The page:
Iran and the Houthis have developed a military industry in Sanaa and Saada that fuses imports from Iran (e.g., drone engines, guidance systems, liquid/solid-fuel components) with domestically available military items and imported industrial materials (e.g., fiberglass). In March 2021, 70 major weapons systems were fired into Saudi Arabia, compared to 25 in February and 3 in January.
        The U.S. and its partners should intensify their efforts to map out missile and drone procurement networks and expose them to kinetic, cyber, financial, and counter-smuggling operations. Separately, any international peace deal must be conditioned on the Houthis removing Iranian technicians and coming back into compliance with the Missile Technology Control Regime - which means giving up all of its missiles.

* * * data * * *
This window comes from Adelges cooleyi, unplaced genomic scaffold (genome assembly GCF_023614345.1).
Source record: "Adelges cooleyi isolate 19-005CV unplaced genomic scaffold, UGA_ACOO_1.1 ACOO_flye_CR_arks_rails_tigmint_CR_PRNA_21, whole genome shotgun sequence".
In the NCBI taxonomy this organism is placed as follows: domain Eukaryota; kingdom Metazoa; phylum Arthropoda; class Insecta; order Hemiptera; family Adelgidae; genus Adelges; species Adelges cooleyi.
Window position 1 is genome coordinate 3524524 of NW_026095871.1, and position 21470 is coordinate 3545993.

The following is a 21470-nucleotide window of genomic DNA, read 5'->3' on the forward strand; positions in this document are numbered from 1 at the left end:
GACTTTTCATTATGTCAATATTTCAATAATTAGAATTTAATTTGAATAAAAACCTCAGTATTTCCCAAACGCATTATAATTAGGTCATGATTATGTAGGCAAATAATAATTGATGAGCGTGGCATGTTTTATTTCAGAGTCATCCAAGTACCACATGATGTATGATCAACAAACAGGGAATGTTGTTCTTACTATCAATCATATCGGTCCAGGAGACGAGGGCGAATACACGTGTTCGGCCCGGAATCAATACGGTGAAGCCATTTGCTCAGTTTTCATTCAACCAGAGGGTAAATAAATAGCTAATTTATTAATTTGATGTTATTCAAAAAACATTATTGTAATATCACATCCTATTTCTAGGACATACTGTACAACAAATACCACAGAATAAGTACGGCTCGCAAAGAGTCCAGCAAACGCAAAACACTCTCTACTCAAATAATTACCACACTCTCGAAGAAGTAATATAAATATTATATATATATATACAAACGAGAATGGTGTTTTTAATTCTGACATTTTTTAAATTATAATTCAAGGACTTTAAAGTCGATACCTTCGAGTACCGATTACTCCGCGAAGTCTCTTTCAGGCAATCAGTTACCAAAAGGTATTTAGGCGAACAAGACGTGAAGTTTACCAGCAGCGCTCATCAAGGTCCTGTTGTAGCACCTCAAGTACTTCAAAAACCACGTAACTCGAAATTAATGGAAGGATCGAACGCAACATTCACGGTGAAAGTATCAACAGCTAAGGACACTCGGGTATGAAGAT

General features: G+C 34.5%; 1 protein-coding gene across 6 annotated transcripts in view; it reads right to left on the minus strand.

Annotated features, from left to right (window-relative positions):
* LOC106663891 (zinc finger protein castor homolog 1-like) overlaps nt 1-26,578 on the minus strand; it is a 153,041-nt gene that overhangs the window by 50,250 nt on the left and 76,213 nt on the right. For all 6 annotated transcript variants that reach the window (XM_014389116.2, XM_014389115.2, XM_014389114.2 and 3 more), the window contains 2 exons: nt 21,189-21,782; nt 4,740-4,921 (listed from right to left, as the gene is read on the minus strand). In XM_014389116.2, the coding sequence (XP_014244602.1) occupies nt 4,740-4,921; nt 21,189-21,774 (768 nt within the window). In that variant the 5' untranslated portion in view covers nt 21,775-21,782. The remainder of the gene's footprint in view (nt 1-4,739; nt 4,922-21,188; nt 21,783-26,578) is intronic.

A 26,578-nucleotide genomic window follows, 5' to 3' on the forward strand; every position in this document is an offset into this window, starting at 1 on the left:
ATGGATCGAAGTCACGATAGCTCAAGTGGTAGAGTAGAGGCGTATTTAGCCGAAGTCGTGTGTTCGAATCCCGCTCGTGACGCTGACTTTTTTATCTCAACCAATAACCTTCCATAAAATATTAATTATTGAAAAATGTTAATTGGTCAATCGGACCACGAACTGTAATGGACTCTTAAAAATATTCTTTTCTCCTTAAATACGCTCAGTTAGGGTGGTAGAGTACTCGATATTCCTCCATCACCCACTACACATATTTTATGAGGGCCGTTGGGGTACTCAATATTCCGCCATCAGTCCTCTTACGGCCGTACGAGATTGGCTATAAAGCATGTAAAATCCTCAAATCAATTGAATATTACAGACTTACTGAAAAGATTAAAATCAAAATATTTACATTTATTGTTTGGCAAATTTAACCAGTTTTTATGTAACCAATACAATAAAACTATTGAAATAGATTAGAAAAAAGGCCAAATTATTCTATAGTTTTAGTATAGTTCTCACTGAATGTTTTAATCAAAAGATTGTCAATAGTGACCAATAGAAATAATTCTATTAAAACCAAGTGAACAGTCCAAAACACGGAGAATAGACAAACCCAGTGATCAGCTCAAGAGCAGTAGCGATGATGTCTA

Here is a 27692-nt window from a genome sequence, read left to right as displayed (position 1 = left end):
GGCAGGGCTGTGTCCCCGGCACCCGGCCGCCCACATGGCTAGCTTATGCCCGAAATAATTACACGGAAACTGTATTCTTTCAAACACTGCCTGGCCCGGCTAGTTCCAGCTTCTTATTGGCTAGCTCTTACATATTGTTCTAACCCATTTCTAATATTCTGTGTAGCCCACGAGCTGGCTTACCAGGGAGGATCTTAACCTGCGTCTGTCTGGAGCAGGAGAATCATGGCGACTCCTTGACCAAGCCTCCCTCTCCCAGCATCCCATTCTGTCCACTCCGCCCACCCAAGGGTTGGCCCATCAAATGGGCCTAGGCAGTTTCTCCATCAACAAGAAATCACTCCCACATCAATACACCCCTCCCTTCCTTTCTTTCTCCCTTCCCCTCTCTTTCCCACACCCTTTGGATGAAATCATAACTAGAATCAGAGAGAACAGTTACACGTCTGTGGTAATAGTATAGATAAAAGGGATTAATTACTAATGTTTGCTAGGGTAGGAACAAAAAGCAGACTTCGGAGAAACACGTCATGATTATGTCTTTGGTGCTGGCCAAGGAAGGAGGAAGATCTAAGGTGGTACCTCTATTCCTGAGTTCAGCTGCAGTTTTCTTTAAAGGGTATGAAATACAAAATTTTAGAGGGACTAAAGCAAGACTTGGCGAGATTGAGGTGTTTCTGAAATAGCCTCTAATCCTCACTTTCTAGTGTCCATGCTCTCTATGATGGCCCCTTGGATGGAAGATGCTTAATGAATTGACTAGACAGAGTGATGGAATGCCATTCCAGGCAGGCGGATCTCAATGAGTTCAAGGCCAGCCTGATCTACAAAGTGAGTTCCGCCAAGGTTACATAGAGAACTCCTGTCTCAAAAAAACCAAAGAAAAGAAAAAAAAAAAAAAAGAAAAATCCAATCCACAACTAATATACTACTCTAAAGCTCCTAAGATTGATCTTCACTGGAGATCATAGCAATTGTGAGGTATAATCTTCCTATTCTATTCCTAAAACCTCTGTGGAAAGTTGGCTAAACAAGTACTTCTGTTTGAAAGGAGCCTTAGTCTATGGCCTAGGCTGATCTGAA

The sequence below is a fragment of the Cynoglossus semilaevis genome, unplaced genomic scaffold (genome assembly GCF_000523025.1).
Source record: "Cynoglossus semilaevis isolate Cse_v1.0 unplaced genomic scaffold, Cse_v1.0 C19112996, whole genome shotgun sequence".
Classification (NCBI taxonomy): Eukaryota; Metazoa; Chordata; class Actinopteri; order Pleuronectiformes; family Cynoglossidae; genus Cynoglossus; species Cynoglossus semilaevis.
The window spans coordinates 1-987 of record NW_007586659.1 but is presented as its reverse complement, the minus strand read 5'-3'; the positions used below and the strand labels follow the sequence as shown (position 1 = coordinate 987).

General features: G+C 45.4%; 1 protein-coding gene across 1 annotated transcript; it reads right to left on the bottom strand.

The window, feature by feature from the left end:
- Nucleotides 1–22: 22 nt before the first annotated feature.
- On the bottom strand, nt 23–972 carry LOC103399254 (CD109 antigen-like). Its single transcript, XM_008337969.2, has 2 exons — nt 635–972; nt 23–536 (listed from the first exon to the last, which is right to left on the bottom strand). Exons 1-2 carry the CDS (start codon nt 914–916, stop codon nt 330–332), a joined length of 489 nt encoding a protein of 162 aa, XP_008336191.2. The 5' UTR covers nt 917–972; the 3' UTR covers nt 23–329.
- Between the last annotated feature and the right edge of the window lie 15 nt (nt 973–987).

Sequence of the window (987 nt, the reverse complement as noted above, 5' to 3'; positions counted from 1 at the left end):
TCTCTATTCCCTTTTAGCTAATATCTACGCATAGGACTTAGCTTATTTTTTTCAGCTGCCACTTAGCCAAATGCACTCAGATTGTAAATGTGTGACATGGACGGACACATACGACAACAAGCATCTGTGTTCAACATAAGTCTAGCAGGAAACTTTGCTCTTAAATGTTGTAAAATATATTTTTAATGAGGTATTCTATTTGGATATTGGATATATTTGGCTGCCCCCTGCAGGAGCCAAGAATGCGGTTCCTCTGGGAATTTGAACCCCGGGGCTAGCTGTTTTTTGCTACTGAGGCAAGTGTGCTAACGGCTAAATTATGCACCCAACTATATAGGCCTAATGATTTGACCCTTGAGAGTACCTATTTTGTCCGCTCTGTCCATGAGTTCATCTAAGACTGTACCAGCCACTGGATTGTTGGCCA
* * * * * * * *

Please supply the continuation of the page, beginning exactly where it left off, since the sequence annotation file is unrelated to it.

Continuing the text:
Washington should assess the Houthis' future intentions toward not only U.S. personnel and facilities in the region, but also Israel, international shipping, Saudi Arabia, Iran, and Hizbullah. If the Houthis are likely to be a U.S. adversary in the future, then officials should start thinking about a containment strategy. Given the group's growing long-range arsenal and its commitment to its official motto of "Death to America, death to Israel, curse the Jews, victory to Islam," such contingency planning already seems prudent.
        The writer is a senior fellow of The Washington Institute. (Washington Institute for Near East Policy)

  • The U.S. administration has detailed plans for a "reset" in Washington's approach to the Palestinian-Israeli peace process.